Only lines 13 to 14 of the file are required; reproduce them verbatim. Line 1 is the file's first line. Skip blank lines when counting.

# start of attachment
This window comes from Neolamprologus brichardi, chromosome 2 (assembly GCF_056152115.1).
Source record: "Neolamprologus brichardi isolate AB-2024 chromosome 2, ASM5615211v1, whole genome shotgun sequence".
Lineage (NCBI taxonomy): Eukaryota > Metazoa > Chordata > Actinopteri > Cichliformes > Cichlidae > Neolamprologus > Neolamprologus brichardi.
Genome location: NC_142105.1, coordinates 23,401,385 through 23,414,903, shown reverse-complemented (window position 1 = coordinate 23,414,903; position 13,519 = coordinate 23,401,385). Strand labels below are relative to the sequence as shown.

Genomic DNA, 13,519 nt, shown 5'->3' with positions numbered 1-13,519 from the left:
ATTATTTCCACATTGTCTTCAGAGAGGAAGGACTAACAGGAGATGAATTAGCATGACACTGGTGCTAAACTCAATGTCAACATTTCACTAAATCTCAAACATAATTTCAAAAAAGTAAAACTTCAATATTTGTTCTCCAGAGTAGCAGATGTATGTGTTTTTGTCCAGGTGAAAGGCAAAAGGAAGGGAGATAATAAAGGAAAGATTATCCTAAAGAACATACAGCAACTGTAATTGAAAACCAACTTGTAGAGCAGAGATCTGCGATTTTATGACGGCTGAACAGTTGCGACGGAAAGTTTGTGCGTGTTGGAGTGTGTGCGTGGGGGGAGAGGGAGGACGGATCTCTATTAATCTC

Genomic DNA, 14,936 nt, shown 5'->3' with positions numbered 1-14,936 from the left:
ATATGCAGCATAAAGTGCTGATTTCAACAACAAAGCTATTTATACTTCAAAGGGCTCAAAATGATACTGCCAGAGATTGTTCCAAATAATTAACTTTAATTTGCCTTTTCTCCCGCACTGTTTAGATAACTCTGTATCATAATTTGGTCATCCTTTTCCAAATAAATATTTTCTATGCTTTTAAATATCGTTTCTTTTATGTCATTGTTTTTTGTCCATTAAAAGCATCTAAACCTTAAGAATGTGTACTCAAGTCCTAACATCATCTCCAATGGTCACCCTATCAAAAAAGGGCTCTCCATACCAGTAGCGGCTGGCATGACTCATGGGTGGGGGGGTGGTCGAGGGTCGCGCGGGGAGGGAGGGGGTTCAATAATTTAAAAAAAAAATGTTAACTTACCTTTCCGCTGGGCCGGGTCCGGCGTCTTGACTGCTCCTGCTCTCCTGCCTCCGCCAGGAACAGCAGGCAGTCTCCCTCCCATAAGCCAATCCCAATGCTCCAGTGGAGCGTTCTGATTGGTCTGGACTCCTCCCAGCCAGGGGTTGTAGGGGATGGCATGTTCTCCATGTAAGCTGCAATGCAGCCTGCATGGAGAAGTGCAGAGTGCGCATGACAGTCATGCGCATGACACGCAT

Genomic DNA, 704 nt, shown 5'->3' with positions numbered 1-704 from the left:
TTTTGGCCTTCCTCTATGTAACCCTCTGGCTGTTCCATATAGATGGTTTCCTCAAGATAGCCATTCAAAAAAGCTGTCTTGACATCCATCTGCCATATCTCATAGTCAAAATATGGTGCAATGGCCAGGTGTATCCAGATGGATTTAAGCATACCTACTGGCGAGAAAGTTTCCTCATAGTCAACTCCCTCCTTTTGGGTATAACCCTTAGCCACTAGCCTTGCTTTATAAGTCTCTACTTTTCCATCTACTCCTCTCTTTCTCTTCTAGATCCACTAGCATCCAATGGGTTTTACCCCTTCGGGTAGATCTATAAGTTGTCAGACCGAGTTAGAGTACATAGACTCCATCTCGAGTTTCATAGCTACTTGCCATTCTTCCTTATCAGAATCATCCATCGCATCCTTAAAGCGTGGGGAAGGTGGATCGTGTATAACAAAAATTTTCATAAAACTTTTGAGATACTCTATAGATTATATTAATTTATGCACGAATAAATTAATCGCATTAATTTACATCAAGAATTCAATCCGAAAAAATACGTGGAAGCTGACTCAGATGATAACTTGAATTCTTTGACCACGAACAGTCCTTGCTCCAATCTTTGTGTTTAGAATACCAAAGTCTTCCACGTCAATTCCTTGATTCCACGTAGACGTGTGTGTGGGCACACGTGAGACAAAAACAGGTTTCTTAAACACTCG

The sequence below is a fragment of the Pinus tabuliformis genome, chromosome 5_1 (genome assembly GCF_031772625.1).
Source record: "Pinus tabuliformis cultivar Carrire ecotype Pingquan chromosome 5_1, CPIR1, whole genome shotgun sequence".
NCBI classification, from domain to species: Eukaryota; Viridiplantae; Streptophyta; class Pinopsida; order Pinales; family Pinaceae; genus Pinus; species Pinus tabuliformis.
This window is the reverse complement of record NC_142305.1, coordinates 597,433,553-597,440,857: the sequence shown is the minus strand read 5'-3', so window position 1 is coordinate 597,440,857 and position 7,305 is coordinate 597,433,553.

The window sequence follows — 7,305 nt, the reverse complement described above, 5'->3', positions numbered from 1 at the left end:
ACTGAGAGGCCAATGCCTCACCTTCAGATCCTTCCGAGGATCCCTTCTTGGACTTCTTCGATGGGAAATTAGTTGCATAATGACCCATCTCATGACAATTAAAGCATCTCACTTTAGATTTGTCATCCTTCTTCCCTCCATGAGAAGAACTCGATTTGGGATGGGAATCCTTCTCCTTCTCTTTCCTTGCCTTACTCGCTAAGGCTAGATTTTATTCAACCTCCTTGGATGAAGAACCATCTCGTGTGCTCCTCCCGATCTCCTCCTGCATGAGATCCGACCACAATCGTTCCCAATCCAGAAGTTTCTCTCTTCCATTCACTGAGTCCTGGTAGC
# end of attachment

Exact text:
NCBI classification, from domain to species: Eukaryota; Viridiplantae; Streptophyta; class Pinopsida; order Pinales; family Pinaceae; genus Pinus; species Pinus tabuliformis.
This window is the reverse complement of record NC_142305.1, coordinates 597,433,553-597,440,857: the sequence shown is the minus strand read 5'-3', so window position 1 is coordinate 597,440,857 and position 7,305 is coordinate 597,433,553.